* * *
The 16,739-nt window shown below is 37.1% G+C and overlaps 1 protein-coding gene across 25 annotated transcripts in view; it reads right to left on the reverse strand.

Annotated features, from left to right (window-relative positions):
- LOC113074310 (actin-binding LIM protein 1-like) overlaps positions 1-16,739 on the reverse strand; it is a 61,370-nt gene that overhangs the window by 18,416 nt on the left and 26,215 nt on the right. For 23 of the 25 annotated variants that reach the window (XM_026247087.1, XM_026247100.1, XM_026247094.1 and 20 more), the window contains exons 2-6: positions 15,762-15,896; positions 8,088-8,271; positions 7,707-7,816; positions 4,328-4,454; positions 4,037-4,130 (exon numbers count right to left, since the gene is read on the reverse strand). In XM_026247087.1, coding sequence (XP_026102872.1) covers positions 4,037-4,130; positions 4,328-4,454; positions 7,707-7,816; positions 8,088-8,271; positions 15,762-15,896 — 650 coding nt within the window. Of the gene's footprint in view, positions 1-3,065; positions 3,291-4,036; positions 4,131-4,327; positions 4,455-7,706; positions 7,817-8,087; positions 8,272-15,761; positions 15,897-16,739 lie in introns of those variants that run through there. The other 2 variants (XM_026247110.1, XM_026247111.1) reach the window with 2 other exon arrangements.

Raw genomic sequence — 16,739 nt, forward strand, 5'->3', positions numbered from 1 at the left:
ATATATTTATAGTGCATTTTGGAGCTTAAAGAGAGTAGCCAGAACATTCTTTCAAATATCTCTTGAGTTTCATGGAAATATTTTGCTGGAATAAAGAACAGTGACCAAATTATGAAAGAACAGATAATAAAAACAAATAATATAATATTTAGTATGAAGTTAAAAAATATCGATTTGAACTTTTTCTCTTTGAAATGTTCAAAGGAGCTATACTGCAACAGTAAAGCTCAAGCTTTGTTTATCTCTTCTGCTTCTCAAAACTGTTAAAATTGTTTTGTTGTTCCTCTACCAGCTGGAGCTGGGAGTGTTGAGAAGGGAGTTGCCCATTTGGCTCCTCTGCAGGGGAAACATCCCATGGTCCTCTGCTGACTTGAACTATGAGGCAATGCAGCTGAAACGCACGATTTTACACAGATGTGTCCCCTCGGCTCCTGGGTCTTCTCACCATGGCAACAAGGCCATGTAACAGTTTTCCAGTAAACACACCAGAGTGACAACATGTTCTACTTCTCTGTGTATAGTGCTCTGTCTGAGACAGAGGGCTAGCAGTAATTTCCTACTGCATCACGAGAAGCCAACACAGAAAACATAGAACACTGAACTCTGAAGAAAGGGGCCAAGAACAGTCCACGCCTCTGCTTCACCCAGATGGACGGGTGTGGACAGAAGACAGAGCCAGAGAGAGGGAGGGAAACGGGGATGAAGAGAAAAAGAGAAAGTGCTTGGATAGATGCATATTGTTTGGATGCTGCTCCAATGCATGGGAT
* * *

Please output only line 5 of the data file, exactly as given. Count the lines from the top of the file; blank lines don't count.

ATATATTTATAGTGCATTTTGGAGCTTAAAGAGAGTAGCCAGAACATTCTTTCAAATATCTCTTGAGTTTCATGGAAATATTTTGCTGGAATAAAGAACAGTGACCAAATTATGAAAGAACAGATAATAAAAACAAATAATATAATATTTAGTATGAAGTTAAAAAATATCGATTTGAACTTTTTCTCTTTGAAATGTTCAAAGGAGCTATACTGCAACAGTAAAGCTCAAGCTTTGTTTATCTCTTCTGCTTCTCAAAACTGTTAAAATTGTTTTGTTGTTCCTCTACCAGCTGGAGCTGGGAGTGTTGAGAAGGGAGTTGCCCATTTGGCTCCTCTGCAGGGGAAACATCCCATGGTCCTCTGCTGACTTGAACTATGAGGCAATGCAGCTGAAACGCACGATTTTACACAGATGTGTCCCCTCGGCTCCTGGGTCTTCTCACCATGGCAACAAGGCCATGTAACAGTTTTCCAGTAAACACACCAGAGTGACAACATGTTCTACTTCTCTGTGTATAGTGCTCTGTCTGAGACAGAGGGCTAGCAGTAATTTCCTACTGCATCACGAGAAGCCAACACAGAAAACATAGAACACTGAACTCTGAAGAAAGGGGCCAAGAACAGTCCACGCCTCTGCTTCACCCAGATGGACGGGTGTGGACAGAAGACAGAGCCAGAGAGAGGGAGGGAAACGGGGATGAAGAGAAAAAGAGAAAGTGCTTGGATAGATGCATATTGTTTGGATGCTGCTCCAATGCATGGGAT